Are you wondering what social CRM is and how your business can benefit from it?
To learn how social CRM can help marketers, I interview Kyle Lacy for this episode of the Social Media Marketing podcast.
More About This Show
The Social Media Marketing podcast is a show from Social Media Examiner.
It’s designed to help busy marketers and business owners discover what works with social media marketing.
The show format is on-demand talk radio (also known as podcasting).
In this episode, I interview Kyle Lacy, director of global content marketing and research at Salesforce ExactTarget Marketing Cloud. He’s authored numerous books, including Twitter Marketing for Dummies and Social CRM for Dummies.
Kyle shares why social CRM is important for marketers.
You’ll discover some of the best CRM solutions available, what their basic functions are and how social CRM can help with social media ROI.
Share your feedback, read the show notes and get the links mentioned in this episode below!
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Are you looking for simple, straightforward metrics to measure the impact of your social media efforts?
Social networks and blogs continue to dominate Americans’ time online (accounting for nearly a quarter of total time spent on the Internet) according to a recent Nielsen report on social media, .
While we all know how important it is to market through the various social networks, it is vital to track and measure your efforts for success.
Here are five simple metrics to find out whether your social media effort is paying dividends.
#1: Examine Referring Traffic
Under the Traffic Sources tab, click on Referring Sites and then type in your social network of choice to see how much traffic is being referred. Set up goals based on the actions you want your visitors to complete.
As Jeremiah Owyang states, “as internal and external demands mount, companies become mostly reactive, relegating themselves to a ‘Social Media Help Desk’.”
With strategy, planning and communication you can ensure that your company won’t be caught off guard. If the day hasn’t come yet when your social media team is thrust into fielding customer-service problems, it’s fair to say that it’s just a matter of time before they will be.
In this post, the seventh installment in the A-Z guides published here on Social Media Examiner, I’ll discuss the importance of developing an integrated social media and customer relationship management program for your company.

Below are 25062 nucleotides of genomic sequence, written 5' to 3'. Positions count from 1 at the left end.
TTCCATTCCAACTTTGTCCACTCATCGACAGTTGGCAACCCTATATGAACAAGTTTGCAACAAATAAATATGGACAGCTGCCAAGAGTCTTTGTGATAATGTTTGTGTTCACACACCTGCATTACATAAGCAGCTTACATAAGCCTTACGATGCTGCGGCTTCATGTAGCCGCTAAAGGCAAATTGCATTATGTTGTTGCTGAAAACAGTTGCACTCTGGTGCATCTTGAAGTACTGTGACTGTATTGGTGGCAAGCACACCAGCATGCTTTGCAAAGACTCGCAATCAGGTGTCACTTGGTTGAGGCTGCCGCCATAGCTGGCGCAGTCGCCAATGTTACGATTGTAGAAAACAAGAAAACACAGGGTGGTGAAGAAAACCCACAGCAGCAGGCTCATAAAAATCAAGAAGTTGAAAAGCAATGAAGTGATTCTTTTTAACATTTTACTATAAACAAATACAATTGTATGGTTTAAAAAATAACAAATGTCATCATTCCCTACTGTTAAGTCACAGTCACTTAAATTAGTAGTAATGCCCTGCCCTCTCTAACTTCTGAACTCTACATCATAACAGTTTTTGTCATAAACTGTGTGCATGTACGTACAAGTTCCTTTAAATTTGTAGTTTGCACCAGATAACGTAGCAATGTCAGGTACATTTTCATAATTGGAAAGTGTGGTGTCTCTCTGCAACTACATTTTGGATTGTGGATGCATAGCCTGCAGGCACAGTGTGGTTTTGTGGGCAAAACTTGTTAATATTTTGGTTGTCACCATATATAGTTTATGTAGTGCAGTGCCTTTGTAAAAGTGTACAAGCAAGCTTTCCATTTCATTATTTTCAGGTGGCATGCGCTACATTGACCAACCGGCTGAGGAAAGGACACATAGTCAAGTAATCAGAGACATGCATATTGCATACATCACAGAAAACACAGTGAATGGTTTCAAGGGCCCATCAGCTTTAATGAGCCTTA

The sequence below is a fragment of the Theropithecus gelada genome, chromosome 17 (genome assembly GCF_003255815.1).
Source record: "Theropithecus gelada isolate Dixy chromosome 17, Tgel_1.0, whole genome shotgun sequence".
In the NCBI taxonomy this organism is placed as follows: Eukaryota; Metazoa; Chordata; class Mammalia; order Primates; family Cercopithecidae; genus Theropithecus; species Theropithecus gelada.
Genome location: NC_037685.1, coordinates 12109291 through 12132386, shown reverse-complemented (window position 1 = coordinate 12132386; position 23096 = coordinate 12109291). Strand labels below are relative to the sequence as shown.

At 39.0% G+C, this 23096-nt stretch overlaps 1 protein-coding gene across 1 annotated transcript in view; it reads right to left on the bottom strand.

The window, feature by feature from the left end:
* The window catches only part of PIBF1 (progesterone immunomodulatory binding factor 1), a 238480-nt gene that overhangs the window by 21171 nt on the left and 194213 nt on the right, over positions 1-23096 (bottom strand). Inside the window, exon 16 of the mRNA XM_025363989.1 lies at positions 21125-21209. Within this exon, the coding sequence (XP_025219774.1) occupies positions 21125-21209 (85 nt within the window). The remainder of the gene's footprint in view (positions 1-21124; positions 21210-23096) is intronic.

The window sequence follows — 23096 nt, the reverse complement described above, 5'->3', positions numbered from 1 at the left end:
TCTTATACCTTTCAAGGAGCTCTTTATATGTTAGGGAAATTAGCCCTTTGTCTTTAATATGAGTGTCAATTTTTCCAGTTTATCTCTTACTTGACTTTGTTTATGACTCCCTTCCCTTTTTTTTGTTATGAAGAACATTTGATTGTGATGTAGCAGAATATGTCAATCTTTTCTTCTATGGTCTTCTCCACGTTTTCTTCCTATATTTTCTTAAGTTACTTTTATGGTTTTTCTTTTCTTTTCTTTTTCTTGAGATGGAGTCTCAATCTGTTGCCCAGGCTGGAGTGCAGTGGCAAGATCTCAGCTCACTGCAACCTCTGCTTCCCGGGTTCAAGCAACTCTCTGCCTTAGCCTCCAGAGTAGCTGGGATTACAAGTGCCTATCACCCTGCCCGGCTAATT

This is not a post about social media marketing. I’m not here to give you hints on how to increase your friends, fans and followers.
Nor will I say that it’s time for your business to “join the conversation” and I promise not to overuse the word transparency either.
I believe that most brands (large and small) get it.
Friends, fans and followers are important, yes. And brands increase their social equity by engaging in two-way dialogue with their constituency, yes. And transparency is key to these external engagements, yes.
Here are some important points to consider when thinking about social CRM.
- Social CRM is first a strategy that is often supported by various tools and technologies. The strategy is based around customer engagement and interactions, with transactions being a byproduct.
Plus, she looks at the Wibiya social toolbar and how it can create social buzz for your business. Then Mari shares insights into three social CRM tools and how they can have a big impact on your business networking.
Share your feedback, see the show notes and discover how you can be part of a future show below!
Are you too Twitter-obsessed in your social media approach?
Twitter’s role as a Magic 8 Ball for our shared culture is unrivaled, and it has almost single-handedly ushered in the era of real-time search and social customer relationship management.
But Twitter is the online equivalent of HBO – important more because of who uses it and the media’s infatuation with it, rather than the actual size and impact of its audience.
Don’t get me wrong. I advocate participating in Twitter, and I’ve certainly grown my own audience via that channel. Twitter indeed should be part of almost every company’s social media tool kit. (See the great post here on how to methodically grow a Twitter following.)
However, Twitter alone does not constitute social media, and you’d think it does given all the disproportionate attention being paid to it at conferences and in trade publications. Let me provide seven reasons why you shouldn’t focus solely on Twitter…